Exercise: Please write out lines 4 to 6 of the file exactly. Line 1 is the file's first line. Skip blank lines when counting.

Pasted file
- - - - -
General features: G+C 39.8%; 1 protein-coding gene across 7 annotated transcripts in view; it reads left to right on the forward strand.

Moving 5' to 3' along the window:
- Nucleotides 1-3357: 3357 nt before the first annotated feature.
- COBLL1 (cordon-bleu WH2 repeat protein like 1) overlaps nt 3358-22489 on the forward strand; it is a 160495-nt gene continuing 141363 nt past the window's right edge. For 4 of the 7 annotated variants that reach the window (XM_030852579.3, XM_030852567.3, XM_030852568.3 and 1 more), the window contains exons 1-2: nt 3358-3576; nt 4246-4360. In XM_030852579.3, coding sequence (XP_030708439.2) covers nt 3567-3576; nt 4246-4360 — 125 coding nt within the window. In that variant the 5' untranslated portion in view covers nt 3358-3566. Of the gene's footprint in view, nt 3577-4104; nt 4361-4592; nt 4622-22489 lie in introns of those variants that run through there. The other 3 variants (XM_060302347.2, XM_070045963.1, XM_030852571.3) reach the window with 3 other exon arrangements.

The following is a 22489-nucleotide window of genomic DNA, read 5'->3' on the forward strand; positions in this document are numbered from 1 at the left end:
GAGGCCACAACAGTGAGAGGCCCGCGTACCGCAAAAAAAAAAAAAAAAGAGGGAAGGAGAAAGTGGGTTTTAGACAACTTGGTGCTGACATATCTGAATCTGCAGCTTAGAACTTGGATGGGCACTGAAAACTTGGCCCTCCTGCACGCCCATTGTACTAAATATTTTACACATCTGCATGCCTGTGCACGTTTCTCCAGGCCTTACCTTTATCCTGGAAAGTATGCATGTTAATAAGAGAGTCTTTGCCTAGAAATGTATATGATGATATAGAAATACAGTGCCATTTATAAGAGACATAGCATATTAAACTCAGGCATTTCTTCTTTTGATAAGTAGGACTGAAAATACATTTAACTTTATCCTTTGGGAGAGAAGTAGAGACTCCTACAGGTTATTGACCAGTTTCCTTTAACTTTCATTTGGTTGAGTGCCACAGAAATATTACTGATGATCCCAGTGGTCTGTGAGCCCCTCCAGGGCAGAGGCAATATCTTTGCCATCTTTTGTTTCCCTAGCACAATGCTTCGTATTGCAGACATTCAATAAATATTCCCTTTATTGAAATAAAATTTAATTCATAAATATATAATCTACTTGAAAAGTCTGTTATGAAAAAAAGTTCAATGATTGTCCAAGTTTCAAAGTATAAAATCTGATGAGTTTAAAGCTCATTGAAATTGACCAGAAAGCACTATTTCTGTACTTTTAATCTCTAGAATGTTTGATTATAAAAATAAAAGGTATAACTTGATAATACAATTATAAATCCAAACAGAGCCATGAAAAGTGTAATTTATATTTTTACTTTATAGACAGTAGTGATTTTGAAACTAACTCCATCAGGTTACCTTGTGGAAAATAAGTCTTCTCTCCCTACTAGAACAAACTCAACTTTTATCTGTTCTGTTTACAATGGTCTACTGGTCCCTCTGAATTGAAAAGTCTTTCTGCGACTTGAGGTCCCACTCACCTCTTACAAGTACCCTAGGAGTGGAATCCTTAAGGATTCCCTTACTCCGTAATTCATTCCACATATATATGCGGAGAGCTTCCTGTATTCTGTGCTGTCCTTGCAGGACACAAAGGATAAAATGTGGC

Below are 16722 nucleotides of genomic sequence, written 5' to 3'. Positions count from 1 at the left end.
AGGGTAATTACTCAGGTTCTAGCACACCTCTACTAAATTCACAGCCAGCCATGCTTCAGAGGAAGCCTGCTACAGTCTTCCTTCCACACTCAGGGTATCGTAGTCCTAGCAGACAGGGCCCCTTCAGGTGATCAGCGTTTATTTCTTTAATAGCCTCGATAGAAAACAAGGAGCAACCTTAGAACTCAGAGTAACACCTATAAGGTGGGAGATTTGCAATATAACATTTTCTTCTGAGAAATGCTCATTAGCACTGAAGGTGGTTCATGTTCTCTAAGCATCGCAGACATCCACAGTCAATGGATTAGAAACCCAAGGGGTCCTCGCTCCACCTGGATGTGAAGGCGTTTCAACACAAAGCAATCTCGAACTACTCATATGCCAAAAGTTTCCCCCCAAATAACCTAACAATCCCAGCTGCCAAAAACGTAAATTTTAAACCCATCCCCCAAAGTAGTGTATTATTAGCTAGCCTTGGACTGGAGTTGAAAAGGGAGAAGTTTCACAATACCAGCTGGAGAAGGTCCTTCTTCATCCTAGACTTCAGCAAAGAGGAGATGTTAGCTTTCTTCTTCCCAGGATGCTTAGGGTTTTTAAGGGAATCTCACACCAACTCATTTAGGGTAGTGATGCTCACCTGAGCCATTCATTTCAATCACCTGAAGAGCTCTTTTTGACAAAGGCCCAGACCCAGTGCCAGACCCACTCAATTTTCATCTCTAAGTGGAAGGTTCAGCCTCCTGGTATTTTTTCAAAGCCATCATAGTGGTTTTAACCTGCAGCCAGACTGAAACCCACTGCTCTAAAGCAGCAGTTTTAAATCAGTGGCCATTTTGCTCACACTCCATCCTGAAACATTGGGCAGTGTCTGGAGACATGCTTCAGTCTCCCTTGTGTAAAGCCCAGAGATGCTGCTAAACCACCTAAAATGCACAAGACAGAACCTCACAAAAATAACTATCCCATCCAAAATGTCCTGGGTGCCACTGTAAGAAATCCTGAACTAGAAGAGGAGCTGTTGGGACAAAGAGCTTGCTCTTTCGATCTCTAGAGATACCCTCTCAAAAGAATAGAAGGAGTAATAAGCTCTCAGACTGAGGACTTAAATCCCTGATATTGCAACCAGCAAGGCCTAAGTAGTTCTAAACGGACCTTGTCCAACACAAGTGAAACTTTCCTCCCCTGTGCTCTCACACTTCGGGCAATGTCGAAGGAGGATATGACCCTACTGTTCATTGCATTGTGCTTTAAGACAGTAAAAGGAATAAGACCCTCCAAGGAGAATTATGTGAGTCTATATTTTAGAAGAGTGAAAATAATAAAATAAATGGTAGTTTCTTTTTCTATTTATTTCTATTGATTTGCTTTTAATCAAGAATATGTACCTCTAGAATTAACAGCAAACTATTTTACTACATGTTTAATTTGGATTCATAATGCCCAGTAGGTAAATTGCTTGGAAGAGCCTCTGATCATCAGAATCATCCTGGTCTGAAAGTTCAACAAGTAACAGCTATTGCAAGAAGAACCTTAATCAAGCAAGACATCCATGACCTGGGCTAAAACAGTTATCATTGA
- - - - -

- COBLL1 (cordon-bleu WH2 repeat protein like 1) overlaps nt 3358-22489 on the forward strand; it is a 160495-nt gene continuing 141363 nt past the window's right edge. For 4 of the 7 annotated variants that reach the window (XM_030852579.3, XM_030852567.3, XM_030852568.3 and 1 more), the window contains exons 1-2: nt 3358-3576; nt 4246-4360. In XM_030852579.3, coding sequence (XP_030708439.2) covers nt 3567-3576; nt 4246-4360 — 125 coding nt within the window. In that variant the 5' untranslated portion in view covers nt 3358-3566. Of the gene's footprint in view, nt 3577-4104; nt 4361-4592; nt 4622-22489 lie in introns of those variants that run through there. The other 3 variants (XM_060302347.2, XM_070045963.1, XM_030852571.3) reach the window with 3 other exon arrangements.

The following is a 22489-nucleotide window of genomic DNA, read 5'->3' on the forward strand; positions in this document are numbered from 1 at the left end:
GAGGCCACAACAGTGAGAGGCCCGCGTACCGCAAAAAAAAAAAAAAAAGAGGGAAGGAGAAAGTGGGTTTTAGACAACTTGGTGCTGACATATCTGAATCTGCAGCTTAGAACTTGGATGGGCACTGAAAACTTGGCCCTCCTGCACGCCCATTGTACTAAATATTTTACACATCTGCATGCCTGTGCACGTTTCTCCAGGCCTTACCTTTATCCTGGAAAGTATGCATGTTAATAAGAGAGTCTTTGCCTAGAAATGTATATGATGATATAGAAATACAGTGCCATTTATAAGAGACATAGCATATTAAACTCAGGCATTTCTTCTTTTGATAAGTAGGACTGAAAATACATTTAACTTTATCCTTTGGGAGAGAAGTAGAGACTCCTACAGGTTATTGACCAGTTTCCTTTAACTTTCATTTGGTTGAGTGCCACAGAAATATTACTGATGATCCCAGTGGTCTGTGAGCCCCTCCAGGGCAGAGGCAATATCTTTGCCATCTTTTGTTTCCCTAGCACAATGCTTCGTATTGCAGACATTCAATAAATATTCCCTTTATTGAAATAAAATTTAATTCATAAATATATAATCTACTTGAAAAGTCTGTTATGAAAAAAAGTTCAATGATTGTCCAAGTTTCAAAGTATAAAATCTGATGAGTTTAAAGCTCATTGAAATTGACCAGAAAGCACTATTTCTGTACTTTTAATCTCTAGAATGTTTGATTATAAAAATAAAAGGTATAACTTGATAATACAATTATAAATCCAAACAGAGCCATGAAAAGTGTAATTTATATTTTTACTTTATAGACAGTAGTGATTTTGAAACTAACTCCATCAGGTTACCTTGTGGAAAATAAGTCTTCTCTCCCTACTAGAACAAACTCAACTTTTATCTGTTCTGTTTACAATGGTCTACTGGTCCCTCTGAATTGAAAAGTCTTTCTGCGACTTGAGGTCCCACTCACCTCTTACAAGTACCCTAGGAGTGGAATCCTTAAGGATTCCCTTACTCCGTAATTCATTCCACATATATATGCGGAGAGCTTCCTGTATTCTGTGCTGTCCTTGCAGGACACAAAGGATAAAATGTGGC